The president of the Madrid region, Isabel Díaz Ayuso, the mayor of the city, José Luis Martínez Almeida, and the president of the PP, Pablo Casado, inaugurated this Tuesday the Isabel Zendal Hospital, a sanitary infrastructure built in record time but mired in uncertainty. To begin with, the hospital is not yet finished (workers could be seen yesterday) yet the hospital is scheduled to start operating next week, even if only at a third of its capacity. This is because only a hundred of the 600 professionals estimated to be needed to make it fully operational will be assigned to it. So, at the moment, there will only be 240 extra beds in the Madrid health system, 16 ICU beds and 32 intermediate care beds. Very little for the more than €100m it has cost.
Moreover, at this point it is not known where these professionals will come from or what criteria will be used to refer patients. The head of Madrid's Department of Health evaded the question, saying that it would be decided "according to the needs of the moment". It does not seem, therefore, that the hospital responds to precise planning of the fight against the pandemic. All this suggests that this is a piece of Ayuso propaganda. The most compromising moment of the inauguration was when Casado himself asked Ayuso if the hospital had operating theatres and, in response to the doubts of the Madrid president, the head of the complex clarified that what there were were treatment rooms.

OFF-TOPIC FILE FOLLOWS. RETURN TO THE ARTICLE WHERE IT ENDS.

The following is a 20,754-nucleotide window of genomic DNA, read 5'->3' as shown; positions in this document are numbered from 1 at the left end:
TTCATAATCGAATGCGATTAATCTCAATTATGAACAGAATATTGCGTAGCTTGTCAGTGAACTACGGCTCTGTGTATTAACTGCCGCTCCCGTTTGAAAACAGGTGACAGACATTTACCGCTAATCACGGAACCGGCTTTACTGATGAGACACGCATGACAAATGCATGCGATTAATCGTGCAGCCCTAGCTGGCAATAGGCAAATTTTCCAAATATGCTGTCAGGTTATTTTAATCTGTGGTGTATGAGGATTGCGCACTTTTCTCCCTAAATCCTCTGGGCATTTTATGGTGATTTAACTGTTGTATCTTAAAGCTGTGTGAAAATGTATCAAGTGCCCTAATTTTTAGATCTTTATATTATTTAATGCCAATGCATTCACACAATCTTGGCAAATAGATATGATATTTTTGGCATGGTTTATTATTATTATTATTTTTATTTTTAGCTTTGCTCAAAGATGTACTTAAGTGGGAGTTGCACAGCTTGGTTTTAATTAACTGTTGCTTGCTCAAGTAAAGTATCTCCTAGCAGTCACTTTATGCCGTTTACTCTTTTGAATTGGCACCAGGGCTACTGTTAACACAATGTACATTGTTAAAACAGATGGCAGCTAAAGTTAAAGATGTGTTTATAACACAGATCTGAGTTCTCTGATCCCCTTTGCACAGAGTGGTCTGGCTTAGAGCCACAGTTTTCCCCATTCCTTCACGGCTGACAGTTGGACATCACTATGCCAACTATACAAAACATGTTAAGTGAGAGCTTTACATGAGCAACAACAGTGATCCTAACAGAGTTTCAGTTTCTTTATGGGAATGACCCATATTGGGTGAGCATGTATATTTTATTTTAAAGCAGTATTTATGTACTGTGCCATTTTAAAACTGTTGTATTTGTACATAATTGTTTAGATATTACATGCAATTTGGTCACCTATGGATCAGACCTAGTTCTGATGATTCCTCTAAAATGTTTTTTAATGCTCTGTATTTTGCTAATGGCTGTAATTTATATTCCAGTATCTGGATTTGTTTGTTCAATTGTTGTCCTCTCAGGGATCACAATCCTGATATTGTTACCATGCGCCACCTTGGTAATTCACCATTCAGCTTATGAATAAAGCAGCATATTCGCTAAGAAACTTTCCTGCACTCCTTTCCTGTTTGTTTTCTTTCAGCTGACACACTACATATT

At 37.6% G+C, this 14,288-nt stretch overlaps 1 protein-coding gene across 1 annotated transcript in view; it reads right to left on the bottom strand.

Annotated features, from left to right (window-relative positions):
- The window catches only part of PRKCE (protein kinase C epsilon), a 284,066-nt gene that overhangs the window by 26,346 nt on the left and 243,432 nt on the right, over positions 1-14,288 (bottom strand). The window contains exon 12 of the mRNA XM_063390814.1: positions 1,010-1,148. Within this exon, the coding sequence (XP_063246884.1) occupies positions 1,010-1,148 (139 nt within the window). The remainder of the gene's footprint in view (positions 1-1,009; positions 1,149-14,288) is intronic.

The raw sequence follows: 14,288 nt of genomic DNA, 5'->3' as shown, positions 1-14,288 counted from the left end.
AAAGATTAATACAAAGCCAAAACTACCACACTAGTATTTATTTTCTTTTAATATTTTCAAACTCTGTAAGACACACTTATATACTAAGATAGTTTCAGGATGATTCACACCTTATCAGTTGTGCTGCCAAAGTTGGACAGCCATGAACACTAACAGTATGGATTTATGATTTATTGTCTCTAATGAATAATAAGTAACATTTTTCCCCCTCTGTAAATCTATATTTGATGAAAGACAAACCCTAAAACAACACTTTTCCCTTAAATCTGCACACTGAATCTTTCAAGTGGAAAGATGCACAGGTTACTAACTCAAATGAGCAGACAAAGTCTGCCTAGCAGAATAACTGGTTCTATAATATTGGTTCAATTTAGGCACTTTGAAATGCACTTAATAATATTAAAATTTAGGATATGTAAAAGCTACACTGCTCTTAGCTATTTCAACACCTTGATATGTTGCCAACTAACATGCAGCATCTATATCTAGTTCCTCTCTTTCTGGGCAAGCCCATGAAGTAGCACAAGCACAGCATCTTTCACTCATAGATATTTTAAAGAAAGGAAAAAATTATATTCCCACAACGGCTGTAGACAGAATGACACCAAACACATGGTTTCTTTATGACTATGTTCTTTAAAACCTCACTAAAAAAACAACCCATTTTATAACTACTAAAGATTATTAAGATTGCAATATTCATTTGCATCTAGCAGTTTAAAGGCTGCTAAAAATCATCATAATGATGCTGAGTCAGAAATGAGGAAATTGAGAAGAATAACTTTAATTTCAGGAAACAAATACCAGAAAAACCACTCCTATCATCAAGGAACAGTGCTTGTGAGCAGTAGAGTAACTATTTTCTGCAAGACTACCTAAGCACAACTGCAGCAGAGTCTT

On paper, this is an infrastructure specialised in the treatment of pandemics, but the opposition criticises that what has been inaugurated is only a building, since without personnel it is useless. It is especially significant that the Spanish Minister of Health, Salvador Illa, declined to participate in the inauguration, a clear sign that the Sánchez government does not share the idea of hastily building a new hospital when there are ICU wards that are not operational precisely because of lack of personnel. And if this pandemic has proven anything, it is that what is lacking is personnel and not so much spaces or beds, because in a very short time hotels or other facilities can be adapted to attend to the sick.
In fact, this was the fundamental criticism made by the hundred or so people who protested outside against the opening, most of them health professionals who denounced the precarious conditions they work in. Time will tell whether Ayuso or her critics, who argue that this money would have had a more important effect on the fight against the pandemic if it had been spent, for example, on reinforcing primary care, are right.
What is regrettable is that the opening of a hospital should become a partisan event, which is what happened on Monday, and another example of the lack of institutional collaboration between the Madrid region - which has now become the jewel in the crown of the right with its tax reduction policies - and the Spanish government. Surely Europe must have taken good note of how money is spent in some parts of Spain.